Second, the structures, organization, methods, means, and culture of the modern workplace will continue its massive transformation as a natural result of this demographic change.
The current workplace with all of its customs, rules, hierarchies, and culture has been formed, shaped, tweaked, and solidified in large part by the older Baby Boomer generation. This is a massive group of people (about 80 million) who in the generation ahead of Generation X. They grew up together, entered the workforce together, and influenced how the workplace functioned together. There is strength in numbers and the strength of their influence on the workplace was the result of their numbers.
Now, as the Baby Boomer generation rapidly exits the scene, so too does their enduring influence on the workplace. Each day, with each new retirement, their influence ebbs.
Influence in general is not going away. The influence is now just being transferred to a different group. The Millennials, an even larger generation than the Boomers, are quickly entering the workplace. More and more each day for years to come. This group, like the Baby Boomers before them, will also significantly influence the workplace as their representation in the workplace begins to swell.
What does all of this mean for the Generation X professional who is caught in the middle of this epic sea change?
There are a few things for you to consider as you proceed along the path:
- Understand the workplace is ripe for change. Generation X has been a part of the Baby-Boomer-created work environment for enough time to think that “this is the way it is.” In reality, the way it is right now is mostly just a construct of the Baby Boomer generation. Like a Baby Boomer created Matrix. The rules, customs, traditions, hierarchies, and other elements of the modern workplace will have no choice but to change as generational representation changes.
- You will be asked to lead. Because we are a bit further along on the life and experience timeline than the Millennials, expect more opportunities for recruitment into senior leadership positions. As the Boomers retire out, Generation Xers are next in line for those senior roles. More opportunities will be coming in the years ahead.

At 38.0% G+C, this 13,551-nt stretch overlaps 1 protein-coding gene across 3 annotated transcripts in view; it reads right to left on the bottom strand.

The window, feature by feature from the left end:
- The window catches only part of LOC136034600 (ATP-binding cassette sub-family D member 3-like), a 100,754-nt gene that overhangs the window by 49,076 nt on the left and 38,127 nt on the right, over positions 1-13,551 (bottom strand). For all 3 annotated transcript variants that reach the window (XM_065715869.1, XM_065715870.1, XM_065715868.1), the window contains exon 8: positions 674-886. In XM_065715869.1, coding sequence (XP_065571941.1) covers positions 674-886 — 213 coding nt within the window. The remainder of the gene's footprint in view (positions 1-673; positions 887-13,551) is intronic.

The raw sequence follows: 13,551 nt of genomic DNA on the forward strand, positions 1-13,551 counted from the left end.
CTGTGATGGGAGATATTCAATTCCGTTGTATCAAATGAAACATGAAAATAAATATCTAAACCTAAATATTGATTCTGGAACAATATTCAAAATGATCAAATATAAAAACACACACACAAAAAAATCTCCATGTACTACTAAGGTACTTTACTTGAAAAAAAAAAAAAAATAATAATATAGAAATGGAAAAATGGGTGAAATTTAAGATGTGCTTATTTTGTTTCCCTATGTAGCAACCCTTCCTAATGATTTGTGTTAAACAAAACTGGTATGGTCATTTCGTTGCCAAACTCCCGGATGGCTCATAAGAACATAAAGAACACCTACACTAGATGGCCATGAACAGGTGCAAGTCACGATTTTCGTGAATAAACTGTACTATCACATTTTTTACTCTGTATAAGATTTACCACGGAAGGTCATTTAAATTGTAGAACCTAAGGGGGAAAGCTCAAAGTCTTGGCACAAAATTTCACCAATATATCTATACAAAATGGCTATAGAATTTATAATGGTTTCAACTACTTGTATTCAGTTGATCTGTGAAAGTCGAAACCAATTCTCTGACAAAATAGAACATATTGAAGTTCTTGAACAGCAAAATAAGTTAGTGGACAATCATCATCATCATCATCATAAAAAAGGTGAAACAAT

- Be willing to think differently about leadership. Generation X leadership does not have to be deployed in the same way the Baby Boomers did it. We have a chance to do things in a radically different way. The reason is because we will have fresh blood coming into our organizations for years to come. Remember, influence will shift away from the Boomers and toward the Millennials. We are in a unique position to help steer that influence over the next several years.
- Break the rules. Rules are for old people. Over the next several years we have the chance to reset how work gets done. We have the chance to change workplace culture in a way that makes the art of leadership less stressful and more fitting with our lives outside of work. All of this will require the courage to break the established rules and reset the way business get done. The Boomers wouldn’t “allow” this to happen. Well, their time is coming to a close. Thanks for the effort, Boomers, now it’s time for something different.
What we are worried about – high stress and work-life balance problems – can be mitigated by changing the cultures and customs of the organizations we are a part of.
That work, however, is a function of leadership. You must be willing to step up to make the change you want to see.
We are in a unique period of time where changing organizational cultures and customs is realistically possible because of the changing demographic. We just need to get our hands dirty and rethink how work gets done from the ground up.
Sure, there will always be points of high stress and work-life balance problems in every career. It’s not completely unavoidable. But we are in a unique position to shape the overarching culture so that doesn’t remain the norm.
It is possible.